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The Ethiopian Agricultural Research is one of the oldest and largest agricultural research system in Africa. Ethiopian Agricultural Research System (EARS) has evolved through several stages since its first initiation during the late 1940s, following the establishment of agricultural and technical schools at Ambo and Jimma. In 1955, a full-fledged agricultural experiment station was established at Debre Zeit (now named Debre Zeit Agricultural Research Center) under the then Imperial College of Agricultural and mechanical Arts (now called Haramay [...]

Thesis

Thesis

EFFECT OF N-PHENYL-N__- (2-CHLORO-4-PYRIDYL) UREA ON GROWTH AND ARTEMISININ CONTENT IN THE HAIRY ROOT AND TRANSPLANTED ARTEMISIA ANNUA L.  [2010]

Elias Gebremariam(Researcher); Mahidol University [Corporate Author]

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Artemisinin, a sesquiterpene lactone endoperoxide compound derived from Artemisia annua L., is highly effective against multi-drug resistant Plasmodium spp. Enhancement of artemisinin content in plant parts produced from different culturing systems was investigated by using plant bioregulator in order to provide other alternative sources of artemisinin production besides the field grown plants. Three kinds of plant bioregulator, which identified as synthetic cytokinin as N-phenyl-N′-(2 -chloro-4-pyridyl) urea (CPPU), gibberellic acid (GA3) and the anti-gibberellin compound, paclobutrazol (PBZ) at different concentrations were applied to the hairy root culture of A. annua at the late exponential phase or 10-14 days after subculture. Artemisinin content was analyzed using high performance liquid chromatography (HPLC) after 0, 24, 48 and 72 h. The artemisinin content that could not normally be detected in the hairy root culture of A. annua was increased in responses to CPPU and GA3 but not PBZ. Highest artemisinin content was obtained from the hairy root culture treated with 20.2 µM of CPPU after 48 h, which was 4-fold higher than the untreated culture. GA3 treatment at 14.5 µM could enhance artemisinin production after 72 h, however the amount of artemisinin contents in CPPU treated the hairy root culture was higher than those treated with GA3. The effect of CPPU was further investigated using pot plants after 30 days of transplantation from in vitro culture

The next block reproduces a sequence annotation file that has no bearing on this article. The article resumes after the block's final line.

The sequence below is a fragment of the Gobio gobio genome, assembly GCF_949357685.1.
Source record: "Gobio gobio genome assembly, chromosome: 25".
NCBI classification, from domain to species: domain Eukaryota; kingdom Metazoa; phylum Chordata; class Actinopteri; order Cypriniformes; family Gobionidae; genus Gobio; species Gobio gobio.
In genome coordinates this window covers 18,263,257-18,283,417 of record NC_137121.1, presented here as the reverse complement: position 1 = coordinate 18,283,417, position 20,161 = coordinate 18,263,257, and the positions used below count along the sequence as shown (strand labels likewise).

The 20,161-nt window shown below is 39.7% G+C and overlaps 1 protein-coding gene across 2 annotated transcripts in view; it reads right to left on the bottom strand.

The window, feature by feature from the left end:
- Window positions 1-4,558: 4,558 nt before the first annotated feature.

s. Eight different mutant lines of transplanted A. annua were treated with 20.2 µM CPPU, artemisinin content and pigment compositions were then evaluated by HPLC and UV-spectrophotometer, respectively. Application of CPPU to transplanted A. annua affected to alter contents of artemisinin, total chlorophyll, total carotenoids, and anthocyanin, which displayed differently among plant lines. The present study showed the potential use of CPPU in promoting artemisinin accumulation in both the hairy root system and transplanted pots of A. annua. It was also suggested that using effective stimulators with appropriate culturing system could enhance not only production of the target compound but also other useful compounds.